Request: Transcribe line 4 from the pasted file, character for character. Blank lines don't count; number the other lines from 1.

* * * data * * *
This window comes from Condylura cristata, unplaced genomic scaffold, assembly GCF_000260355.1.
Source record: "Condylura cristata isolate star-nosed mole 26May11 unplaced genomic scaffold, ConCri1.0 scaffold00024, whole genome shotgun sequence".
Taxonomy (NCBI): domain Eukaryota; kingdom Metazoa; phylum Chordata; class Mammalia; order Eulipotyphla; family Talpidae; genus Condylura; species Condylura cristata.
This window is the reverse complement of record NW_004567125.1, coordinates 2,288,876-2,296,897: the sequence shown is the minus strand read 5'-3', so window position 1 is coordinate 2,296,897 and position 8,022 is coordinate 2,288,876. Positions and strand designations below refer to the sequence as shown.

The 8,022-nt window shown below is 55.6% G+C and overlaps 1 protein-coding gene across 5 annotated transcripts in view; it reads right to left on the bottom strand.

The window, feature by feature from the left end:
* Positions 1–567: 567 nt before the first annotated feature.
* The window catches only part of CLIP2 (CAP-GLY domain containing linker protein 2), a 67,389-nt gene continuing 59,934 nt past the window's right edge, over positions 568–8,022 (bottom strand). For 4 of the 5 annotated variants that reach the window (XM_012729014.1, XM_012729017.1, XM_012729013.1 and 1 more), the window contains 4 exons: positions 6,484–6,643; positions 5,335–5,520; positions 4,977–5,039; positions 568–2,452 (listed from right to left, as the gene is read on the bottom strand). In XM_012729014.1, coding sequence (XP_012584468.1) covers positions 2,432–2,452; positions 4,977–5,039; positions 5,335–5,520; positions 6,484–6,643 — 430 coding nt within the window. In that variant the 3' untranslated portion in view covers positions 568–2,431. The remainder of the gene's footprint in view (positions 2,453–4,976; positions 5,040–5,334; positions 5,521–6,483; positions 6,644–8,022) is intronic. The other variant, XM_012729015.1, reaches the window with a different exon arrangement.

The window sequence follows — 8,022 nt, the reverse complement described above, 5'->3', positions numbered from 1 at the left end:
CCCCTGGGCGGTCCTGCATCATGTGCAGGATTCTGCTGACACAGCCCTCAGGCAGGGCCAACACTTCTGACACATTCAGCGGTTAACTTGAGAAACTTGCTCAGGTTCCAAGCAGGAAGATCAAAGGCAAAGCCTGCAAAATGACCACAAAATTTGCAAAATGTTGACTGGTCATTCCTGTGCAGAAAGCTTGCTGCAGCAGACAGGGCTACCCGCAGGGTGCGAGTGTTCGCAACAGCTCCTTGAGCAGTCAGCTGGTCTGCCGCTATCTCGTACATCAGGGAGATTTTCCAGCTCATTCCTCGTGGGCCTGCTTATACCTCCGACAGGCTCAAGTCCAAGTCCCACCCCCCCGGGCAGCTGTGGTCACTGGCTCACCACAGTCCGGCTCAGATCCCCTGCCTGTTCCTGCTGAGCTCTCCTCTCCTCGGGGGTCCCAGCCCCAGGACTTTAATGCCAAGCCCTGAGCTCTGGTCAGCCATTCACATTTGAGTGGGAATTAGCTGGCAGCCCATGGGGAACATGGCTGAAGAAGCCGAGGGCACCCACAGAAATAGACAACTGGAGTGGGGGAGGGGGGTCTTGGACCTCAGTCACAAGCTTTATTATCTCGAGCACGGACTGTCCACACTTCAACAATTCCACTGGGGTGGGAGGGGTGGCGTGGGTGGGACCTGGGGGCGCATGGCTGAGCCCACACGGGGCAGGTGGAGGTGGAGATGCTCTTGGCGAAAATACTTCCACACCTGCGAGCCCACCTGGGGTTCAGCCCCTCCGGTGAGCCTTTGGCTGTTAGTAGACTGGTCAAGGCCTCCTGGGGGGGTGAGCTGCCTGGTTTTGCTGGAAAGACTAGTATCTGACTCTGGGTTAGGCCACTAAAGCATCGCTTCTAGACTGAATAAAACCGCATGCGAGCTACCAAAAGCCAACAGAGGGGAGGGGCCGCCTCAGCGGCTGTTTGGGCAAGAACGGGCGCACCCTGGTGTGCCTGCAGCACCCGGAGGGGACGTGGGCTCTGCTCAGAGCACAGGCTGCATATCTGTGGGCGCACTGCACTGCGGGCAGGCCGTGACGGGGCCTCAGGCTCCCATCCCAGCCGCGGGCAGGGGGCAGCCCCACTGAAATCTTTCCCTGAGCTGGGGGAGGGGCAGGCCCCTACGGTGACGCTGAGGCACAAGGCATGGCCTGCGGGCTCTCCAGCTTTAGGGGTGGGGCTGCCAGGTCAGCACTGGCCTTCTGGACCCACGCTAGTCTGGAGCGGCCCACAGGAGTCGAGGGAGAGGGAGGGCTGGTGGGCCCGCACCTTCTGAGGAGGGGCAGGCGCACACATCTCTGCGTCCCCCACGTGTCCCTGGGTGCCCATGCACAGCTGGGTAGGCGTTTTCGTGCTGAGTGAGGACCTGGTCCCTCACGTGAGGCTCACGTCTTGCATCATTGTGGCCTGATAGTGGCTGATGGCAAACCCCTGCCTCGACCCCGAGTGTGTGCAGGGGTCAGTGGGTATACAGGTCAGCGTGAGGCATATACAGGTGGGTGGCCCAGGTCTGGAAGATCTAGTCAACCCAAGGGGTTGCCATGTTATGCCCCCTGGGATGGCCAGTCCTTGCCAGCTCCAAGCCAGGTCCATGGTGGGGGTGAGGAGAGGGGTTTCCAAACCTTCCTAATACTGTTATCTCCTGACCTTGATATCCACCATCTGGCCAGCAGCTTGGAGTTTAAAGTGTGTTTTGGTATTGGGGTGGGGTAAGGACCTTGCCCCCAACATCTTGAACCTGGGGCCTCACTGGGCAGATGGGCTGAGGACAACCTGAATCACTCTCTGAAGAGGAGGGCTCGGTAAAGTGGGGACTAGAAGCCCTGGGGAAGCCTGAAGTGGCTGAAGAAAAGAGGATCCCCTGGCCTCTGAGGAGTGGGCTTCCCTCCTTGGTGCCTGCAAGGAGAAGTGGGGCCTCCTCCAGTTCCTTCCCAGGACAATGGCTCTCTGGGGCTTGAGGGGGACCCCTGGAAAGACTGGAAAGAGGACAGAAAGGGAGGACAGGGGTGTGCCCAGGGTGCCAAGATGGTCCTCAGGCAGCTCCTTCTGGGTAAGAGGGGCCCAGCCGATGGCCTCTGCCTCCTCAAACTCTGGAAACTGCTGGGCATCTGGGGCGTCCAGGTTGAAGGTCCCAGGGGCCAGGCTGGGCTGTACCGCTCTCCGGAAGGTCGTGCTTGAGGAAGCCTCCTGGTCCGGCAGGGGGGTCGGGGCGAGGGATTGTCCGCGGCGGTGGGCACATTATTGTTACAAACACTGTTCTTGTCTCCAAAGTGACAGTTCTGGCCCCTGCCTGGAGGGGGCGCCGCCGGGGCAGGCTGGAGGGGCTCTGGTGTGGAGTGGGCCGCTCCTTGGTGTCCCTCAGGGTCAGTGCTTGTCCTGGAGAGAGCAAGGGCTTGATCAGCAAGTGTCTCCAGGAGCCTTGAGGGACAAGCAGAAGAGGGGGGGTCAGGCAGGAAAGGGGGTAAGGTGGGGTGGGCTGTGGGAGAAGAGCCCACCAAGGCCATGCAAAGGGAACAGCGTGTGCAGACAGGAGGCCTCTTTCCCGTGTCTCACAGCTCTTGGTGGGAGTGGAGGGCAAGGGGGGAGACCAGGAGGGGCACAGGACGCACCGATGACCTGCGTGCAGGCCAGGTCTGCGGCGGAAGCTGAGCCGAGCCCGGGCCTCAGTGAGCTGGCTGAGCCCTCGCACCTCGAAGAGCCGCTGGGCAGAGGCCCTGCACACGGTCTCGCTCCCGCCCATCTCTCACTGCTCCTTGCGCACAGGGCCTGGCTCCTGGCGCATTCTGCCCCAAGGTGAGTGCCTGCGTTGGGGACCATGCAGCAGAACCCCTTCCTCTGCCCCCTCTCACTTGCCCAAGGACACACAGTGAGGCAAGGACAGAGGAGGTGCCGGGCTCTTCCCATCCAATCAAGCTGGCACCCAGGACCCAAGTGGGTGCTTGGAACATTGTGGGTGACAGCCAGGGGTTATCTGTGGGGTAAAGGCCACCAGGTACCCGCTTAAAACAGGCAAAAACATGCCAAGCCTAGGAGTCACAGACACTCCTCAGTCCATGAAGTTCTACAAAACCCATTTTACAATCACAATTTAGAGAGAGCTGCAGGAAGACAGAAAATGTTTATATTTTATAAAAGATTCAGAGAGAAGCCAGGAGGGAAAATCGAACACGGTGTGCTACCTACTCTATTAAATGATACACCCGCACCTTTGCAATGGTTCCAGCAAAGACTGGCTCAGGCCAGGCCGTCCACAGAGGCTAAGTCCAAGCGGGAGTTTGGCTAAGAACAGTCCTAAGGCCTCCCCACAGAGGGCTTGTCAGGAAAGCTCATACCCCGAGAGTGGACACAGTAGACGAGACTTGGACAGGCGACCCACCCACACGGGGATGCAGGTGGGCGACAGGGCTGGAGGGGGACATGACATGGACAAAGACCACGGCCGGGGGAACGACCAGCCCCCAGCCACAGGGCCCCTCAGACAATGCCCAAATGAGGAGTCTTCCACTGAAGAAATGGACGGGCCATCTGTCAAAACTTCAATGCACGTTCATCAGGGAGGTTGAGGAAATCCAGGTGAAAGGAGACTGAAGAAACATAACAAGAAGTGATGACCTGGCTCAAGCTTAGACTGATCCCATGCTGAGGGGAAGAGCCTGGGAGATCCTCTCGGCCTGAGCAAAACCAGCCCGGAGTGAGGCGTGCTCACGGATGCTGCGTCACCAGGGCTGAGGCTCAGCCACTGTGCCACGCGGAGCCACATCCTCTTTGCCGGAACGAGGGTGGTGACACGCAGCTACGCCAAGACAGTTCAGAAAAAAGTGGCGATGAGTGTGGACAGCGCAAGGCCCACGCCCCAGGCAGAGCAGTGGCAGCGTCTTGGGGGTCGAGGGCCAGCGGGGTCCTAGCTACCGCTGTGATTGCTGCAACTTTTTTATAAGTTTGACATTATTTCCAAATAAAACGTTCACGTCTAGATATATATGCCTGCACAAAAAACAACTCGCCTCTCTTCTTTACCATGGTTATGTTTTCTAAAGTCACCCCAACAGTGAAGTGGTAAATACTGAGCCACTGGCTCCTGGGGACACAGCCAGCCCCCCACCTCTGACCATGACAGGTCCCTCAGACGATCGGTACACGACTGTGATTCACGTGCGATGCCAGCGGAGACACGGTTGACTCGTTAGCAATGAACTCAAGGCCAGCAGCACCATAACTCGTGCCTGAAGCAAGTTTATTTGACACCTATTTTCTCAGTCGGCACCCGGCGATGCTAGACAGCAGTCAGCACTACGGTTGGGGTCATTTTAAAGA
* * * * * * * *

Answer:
This window is the reverse complement of record NW_004567125.1, coordinates 2,288,876-2,296,897: the sequence shown is the minus strand read 5'-3', so window position 1 is coordinate 2,296,897 and position 8,022 is coordinate 2,288,876. Positions and strand designations below refer to the sequence as shown.